The P-FET is normally off (R1 sees to that). When the switch is in a position to power either of the N-FETs (only 2 shown here - OFF position not shown - just add more in the same way for other positions on your switch (CircuitLab only has DPST)) then it pulls the gate of the P-FET low turning it on.

That gives you full isolation of all the switch positions from each other, low power consumption (near zero when off, and tiny amounts when on - the biggest drain is R1 - you can increase that up to 1MΩ if you like, though it will slow down the switch-off of the P-FET somewhat).

C1 is just a big reservoir to stop the MCU blacking out when you switch the switch to a new position (break-before-make = interruption in power).

When choosing your MOSFETs make sure the \$R_{DSON}\$ of the P FET is nice and low (the N FETs don't matter much) and be sure the threshold voltage (\$V_{GS}\$) of all of them is no more than around half your supply voltage (1.5V) to ensure good saturation.

  • \$\begingroup\$ Thanks for the help, as well as taking the time to scheme it for me. Of all hardware, designing with FETS intimidates me most. Do you have a practical source you go to for more on designing with FETS rather than the theory of operation? Thanks again. \$\endgroup\$ Commented Nov 17, 2016 at 1:55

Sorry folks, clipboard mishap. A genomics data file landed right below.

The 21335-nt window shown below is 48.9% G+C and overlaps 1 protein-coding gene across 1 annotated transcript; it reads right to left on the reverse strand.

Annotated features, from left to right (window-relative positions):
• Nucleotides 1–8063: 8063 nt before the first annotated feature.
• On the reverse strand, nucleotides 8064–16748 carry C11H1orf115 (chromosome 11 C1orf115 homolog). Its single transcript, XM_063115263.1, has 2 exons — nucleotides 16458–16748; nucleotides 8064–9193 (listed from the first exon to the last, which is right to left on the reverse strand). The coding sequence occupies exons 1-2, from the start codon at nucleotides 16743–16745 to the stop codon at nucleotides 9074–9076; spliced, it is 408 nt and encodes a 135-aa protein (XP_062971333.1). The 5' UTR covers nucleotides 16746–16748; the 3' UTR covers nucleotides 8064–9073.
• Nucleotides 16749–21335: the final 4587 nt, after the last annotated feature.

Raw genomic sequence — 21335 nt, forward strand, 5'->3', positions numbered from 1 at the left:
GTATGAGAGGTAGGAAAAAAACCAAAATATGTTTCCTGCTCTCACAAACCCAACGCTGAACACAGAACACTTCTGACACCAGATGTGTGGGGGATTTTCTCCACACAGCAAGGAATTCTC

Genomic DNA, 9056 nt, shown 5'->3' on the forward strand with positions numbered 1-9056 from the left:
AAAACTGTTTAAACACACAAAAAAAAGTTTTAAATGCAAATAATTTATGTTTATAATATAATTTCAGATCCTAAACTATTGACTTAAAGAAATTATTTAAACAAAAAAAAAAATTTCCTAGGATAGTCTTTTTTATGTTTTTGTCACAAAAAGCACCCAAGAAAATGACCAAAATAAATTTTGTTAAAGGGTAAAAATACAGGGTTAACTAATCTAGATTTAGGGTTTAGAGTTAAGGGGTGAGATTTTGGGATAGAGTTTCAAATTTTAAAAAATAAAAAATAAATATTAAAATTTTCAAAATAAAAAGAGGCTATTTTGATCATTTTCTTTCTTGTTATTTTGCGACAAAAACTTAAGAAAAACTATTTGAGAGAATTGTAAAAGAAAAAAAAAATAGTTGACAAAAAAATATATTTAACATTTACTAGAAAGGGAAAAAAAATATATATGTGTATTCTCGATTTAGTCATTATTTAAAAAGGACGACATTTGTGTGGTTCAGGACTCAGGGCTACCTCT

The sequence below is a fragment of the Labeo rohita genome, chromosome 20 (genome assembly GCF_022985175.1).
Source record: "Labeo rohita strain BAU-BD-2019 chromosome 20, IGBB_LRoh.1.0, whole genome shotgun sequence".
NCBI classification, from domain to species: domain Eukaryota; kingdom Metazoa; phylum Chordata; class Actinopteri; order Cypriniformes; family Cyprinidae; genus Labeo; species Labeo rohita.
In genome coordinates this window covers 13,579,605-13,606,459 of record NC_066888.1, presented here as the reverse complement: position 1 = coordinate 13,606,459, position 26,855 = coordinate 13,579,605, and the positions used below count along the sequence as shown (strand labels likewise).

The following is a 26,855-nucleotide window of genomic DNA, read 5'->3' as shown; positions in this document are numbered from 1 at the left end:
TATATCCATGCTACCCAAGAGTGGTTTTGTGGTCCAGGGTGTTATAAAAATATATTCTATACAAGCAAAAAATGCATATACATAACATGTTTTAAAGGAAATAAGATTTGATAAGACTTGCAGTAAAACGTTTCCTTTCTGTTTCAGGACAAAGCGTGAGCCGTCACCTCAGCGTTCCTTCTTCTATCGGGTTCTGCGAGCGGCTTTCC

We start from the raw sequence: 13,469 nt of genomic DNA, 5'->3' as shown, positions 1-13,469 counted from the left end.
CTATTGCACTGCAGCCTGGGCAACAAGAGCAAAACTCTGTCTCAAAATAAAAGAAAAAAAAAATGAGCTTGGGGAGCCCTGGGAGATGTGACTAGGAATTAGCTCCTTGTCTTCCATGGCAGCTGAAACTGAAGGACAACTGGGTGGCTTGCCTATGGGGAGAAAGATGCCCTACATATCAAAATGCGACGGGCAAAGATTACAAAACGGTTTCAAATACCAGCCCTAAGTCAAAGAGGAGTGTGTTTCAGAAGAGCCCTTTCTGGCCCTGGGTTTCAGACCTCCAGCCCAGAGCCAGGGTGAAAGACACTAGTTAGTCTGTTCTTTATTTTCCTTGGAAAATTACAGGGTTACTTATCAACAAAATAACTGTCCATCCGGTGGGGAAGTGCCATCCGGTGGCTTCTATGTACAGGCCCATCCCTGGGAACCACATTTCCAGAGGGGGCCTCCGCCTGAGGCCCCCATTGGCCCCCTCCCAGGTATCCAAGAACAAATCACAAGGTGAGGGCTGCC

• \$\begingroup\$ There are two ways of designing with FETs, just like with BJTs - easy and hard. Tbe hard way is when you are using them for linear amplification and such. That gets tricky. In this design they are simply switches. That's the easy way of working with them. There isn't much to designing with them like that. Either they are on or they are off and you don't care much about the fiddly bits in between. \$\endgroup\$
    – Majenko
    Commented Nov 17, 2016 at 1:58
  • \$\begingroup\$ Consider Logic Level FET can be used as Voltage controlled resistance with millions of options . You decide logic level control voltage, Switch resistance or RdsOn at some Vgs, high side or low side operation. All switches are inverting output so Pch are high side with active gate pull down for high side switch and Nch are Low side with pullup. Consider the source and load delta V and ESR to determine the current flow, All FETs have a transition charge capacitance (nF) that affects rise time which is inverse to RdsOn. \$\endgroup\$ Commented Nov 17, 2016 at 1:59
  • \$\begingroup\$ Why not put C1 across the N-FETs? Then you won't need as big of a capacitor. \$\endgroup\$ Commented Jan 24, 2018 at 1:12

One way of solving the problem is to replace the opamps in your drawing with diodes.

The MCU will be fed with the largest voltage from the input wires.

There will be a voltage drop across the diodes so the MCU will be fed with a slightly less voltage. If you use shottkey diode will only cause about 0.3V drop and will probably be acceptable.

As the switch is rotated the voltage to the MCU may drop when it is between between positions. You will probably need a fairy large capacitor at the output (e.g. 100uF) so the voltage does not drop. You will also need to ensure your MCU starts up correctly as the supply voltage comes and goes.